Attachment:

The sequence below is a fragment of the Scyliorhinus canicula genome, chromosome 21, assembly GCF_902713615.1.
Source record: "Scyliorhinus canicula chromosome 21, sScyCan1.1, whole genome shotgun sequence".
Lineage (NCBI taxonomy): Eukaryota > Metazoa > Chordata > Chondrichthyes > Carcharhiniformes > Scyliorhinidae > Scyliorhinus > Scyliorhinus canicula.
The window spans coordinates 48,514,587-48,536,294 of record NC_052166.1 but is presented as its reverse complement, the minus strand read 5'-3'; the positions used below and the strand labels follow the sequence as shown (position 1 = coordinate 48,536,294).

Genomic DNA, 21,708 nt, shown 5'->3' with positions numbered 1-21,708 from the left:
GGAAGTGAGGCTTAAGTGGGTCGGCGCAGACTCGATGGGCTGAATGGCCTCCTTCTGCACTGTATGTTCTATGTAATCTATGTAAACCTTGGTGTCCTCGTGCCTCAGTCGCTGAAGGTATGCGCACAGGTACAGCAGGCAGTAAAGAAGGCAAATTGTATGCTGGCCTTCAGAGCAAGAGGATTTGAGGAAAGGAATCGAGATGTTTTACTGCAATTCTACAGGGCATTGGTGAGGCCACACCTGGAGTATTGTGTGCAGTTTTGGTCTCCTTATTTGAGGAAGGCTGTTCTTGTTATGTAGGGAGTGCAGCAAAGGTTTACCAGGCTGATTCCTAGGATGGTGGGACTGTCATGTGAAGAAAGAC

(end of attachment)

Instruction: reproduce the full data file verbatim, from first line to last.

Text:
The sequence below is a fragment of the Scyliorhinus canicula genome, chromosome 21, assembly GCF_902713615.1.
Source record: "Scyliorhinus canicula chromosome 21, sScyCan1.1, whole genome shotgun sequence".
Lineage (NCBI taxonomy): Eukaryota > Metazoa > Chordata > Chondrichthyes > Carcharhiniformes > Scyliorhinidae > Scyliorhinus > Scyliorhinus canicula.
The window spans coordinates 48,514,587-48,536,294 of record NC_052166.1 but is presented as its reverse complement, the minus strand read 5'-3'; the positions used below and the strand labels follow the sequence as shown (position 1 = coordinate 48,536,294).

Genomic DNA, 21,708 nt, shown 5'->3' with positions numbered 1-21,708 from the left:
GGAAGTGAGGCTTAAGTGGGTCGGCGCAGACTCGATGGGCTGAATGGCCTCCTTCTGCACTGTATGTTCTATGTAATCTATGTAAACCTTGGTGTCCTCGTGCCTCAGTCGCTGAAGGTATGCGCACAGGTACAGCAGGCAGTAAAGAAGGCAAATTGTATGCTGGCCTTCAGAGCAAGAGGATTTGAGGAAAGGAATCGAGATGTTTTACTGCAATTCTACAGGGCATTGGTGAGGCCACACCTGGAGTATTGTGTGCAGTTTTGGTCTCCTTATTTGAGGAAGGCTGTTCTTGTTATGTAGGGAGTGCAGCAAAGGTTTACCAGGCTGATTCCTAGGATGGTGGGACTGTCATGTGAAGAAAGAC